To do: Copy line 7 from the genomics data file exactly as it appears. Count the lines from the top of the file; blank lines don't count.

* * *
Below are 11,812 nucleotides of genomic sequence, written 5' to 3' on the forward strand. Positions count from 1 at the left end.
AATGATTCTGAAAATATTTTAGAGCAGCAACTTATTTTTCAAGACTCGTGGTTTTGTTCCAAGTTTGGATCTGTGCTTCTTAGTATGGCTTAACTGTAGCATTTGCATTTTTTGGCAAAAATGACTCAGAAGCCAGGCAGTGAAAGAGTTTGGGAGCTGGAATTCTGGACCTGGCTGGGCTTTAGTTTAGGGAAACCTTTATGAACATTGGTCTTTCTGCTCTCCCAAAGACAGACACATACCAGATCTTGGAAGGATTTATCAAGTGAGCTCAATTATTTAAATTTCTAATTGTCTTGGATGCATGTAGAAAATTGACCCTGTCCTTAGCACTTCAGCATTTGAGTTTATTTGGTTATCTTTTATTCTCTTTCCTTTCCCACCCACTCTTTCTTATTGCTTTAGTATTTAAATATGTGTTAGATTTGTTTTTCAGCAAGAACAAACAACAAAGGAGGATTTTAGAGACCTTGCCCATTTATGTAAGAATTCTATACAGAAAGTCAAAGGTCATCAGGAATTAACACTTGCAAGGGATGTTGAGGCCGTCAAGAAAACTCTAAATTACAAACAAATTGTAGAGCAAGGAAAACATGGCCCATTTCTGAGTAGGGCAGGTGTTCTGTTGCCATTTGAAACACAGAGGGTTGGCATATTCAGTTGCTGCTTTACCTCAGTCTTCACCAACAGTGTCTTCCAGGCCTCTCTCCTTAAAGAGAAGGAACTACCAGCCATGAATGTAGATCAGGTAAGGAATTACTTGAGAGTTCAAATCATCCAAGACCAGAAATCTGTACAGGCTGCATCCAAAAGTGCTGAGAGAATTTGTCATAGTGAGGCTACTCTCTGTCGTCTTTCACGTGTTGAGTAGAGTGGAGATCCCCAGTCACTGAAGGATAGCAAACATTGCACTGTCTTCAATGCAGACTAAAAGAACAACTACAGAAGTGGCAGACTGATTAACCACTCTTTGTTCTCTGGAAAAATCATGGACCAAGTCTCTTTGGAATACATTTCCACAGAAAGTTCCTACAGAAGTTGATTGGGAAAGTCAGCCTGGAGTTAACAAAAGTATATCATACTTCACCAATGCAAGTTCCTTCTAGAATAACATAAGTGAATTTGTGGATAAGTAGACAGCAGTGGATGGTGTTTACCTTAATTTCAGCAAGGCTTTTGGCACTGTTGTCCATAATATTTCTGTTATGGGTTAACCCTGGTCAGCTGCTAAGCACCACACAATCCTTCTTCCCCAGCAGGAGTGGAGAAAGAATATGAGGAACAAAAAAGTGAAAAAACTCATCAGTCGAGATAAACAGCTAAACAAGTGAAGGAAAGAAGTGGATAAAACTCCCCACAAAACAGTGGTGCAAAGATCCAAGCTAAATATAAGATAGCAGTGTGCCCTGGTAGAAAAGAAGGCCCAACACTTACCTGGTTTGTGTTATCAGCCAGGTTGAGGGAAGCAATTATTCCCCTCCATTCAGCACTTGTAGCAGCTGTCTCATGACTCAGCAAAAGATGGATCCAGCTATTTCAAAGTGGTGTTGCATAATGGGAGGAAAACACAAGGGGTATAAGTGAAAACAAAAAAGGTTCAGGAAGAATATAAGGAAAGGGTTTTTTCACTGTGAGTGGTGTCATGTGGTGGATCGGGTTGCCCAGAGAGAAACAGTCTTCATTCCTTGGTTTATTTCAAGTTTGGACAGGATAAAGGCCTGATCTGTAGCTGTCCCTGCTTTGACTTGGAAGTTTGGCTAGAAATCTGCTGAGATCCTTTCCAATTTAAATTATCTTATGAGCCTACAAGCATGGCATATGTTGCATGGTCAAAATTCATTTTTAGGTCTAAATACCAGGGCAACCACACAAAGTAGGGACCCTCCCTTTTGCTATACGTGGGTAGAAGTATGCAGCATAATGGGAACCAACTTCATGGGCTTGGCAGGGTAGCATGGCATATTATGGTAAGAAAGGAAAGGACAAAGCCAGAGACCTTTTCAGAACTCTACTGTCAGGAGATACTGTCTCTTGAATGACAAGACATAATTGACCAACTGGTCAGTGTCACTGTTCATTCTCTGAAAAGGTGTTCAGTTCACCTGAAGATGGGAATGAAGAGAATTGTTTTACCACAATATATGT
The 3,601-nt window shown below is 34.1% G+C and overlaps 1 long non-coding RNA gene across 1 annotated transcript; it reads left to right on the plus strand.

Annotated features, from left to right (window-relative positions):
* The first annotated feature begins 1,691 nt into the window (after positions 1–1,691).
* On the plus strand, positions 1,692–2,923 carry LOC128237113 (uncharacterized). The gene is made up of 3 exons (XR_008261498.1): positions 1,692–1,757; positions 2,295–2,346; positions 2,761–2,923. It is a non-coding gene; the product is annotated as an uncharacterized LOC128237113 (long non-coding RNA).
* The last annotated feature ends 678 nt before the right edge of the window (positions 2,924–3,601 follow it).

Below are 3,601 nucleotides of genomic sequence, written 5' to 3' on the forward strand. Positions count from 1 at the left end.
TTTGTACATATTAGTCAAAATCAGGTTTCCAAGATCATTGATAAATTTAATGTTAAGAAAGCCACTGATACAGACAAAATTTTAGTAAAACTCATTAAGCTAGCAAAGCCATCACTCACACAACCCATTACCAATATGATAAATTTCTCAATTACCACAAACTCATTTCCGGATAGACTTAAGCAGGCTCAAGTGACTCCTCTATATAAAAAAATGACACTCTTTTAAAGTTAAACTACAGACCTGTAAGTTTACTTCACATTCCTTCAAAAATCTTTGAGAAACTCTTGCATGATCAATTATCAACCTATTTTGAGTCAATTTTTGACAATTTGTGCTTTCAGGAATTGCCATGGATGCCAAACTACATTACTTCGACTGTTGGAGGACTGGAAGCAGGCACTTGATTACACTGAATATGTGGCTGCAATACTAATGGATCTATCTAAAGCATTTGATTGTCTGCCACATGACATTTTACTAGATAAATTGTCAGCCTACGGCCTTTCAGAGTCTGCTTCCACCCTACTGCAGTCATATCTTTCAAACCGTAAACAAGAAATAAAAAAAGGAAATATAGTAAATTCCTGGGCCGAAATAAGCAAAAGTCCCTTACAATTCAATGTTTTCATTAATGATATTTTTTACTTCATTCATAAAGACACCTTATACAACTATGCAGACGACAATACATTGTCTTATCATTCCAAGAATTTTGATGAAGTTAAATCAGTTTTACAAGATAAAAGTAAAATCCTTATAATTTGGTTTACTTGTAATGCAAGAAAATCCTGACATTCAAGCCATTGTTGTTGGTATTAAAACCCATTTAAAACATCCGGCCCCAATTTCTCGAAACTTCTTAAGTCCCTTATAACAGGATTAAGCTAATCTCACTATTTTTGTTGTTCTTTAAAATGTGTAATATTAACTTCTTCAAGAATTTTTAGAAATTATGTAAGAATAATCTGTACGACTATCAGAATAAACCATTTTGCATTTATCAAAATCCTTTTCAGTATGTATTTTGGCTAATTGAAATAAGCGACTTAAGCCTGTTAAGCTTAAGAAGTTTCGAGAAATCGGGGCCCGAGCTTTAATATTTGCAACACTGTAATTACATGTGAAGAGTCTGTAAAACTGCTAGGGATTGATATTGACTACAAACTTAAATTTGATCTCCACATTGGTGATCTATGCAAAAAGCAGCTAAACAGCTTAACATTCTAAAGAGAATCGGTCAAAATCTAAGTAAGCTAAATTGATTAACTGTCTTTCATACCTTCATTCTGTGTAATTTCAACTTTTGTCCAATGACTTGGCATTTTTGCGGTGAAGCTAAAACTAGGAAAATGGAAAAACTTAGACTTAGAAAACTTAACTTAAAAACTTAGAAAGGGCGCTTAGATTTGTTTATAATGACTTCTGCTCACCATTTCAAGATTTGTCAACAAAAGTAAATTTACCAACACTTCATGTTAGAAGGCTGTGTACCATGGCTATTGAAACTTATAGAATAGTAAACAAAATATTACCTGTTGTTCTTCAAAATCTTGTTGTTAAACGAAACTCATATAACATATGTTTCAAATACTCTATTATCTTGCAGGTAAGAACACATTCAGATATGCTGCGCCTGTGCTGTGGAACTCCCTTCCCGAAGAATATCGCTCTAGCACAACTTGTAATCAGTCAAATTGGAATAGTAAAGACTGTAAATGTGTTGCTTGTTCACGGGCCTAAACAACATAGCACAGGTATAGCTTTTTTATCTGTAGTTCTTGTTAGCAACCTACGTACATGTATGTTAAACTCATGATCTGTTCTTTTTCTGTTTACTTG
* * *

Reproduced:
* The last annotated feature ends 678 nt before the right edge of the window (positions 2,924–3,601 follow it).